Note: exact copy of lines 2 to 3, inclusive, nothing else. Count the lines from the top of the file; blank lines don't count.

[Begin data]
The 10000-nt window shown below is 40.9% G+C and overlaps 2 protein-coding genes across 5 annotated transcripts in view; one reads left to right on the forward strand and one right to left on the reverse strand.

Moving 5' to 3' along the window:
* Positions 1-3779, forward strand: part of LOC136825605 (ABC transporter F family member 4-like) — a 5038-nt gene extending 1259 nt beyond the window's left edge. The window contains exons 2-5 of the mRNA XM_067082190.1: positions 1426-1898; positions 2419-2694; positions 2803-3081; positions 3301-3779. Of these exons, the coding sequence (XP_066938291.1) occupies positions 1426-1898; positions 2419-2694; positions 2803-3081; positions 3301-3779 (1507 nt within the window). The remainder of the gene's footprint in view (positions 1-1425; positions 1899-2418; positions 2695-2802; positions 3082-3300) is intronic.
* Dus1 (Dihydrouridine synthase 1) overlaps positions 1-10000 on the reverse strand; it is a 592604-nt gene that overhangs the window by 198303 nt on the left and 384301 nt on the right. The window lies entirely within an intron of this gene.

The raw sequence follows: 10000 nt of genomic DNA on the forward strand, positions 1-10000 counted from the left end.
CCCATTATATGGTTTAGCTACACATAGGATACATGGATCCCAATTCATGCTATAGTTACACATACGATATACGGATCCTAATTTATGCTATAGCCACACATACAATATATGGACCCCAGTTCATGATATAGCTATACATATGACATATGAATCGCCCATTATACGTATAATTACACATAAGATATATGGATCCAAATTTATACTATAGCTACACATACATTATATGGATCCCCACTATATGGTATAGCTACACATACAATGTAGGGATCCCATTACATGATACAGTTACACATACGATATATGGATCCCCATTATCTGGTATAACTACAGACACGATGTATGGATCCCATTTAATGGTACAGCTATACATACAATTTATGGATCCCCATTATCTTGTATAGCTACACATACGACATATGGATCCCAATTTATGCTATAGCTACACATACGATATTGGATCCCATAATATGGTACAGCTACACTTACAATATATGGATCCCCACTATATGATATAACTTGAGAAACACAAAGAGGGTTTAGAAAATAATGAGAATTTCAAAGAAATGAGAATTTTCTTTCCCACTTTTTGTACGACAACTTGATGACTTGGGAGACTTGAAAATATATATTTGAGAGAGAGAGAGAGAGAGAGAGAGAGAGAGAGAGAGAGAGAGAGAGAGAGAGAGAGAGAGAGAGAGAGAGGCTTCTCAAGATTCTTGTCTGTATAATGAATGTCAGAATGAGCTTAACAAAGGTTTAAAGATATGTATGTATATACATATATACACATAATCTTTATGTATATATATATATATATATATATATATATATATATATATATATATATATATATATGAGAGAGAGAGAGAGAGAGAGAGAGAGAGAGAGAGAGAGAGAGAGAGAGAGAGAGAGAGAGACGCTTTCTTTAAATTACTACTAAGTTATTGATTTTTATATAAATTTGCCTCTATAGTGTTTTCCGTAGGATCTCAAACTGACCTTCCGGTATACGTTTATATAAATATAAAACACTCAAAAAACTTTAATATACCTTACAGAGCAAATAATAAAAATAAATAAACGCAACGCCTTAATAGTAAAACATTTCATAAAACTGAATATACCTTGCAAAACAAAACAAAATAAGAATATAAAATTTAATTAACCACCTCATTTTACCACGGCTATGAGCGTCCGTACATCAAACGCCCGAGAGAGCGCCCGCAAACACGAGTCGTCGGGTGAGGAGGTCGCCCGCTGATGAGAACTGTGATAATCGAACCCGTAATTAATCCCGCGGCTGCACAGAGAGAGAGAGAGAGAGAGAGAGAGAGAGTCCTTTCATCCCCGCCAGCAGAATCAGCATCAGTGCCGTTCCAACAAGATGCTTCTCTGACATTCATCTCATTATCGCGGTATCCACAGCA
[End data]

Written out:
Moving 5' to 3' along the window:
* Positions 1-3779, forward strand: part of LOC136825605 (ABC transporter F family member 4-like) — a 5038-nt gene extending 1259 nt beyond the window's left edge. The window contains exons 2-5 of the mRNA XM_067082190.1: positions 1426-1898; positions 2419-2694; positions 2803-3081; positions 3301-3779. Of these exons, the coding sequence (XP_066938291.1) occupies positions 1426-1898; positions 2419-2694; positions 2803-3081; positions 3301-3779 (1507 nt within the window). The remainder of the gene's footprint in view (positions 1-1425; positions 1899-2418; positions 2695-2802; positions 3082-3300) is intronic.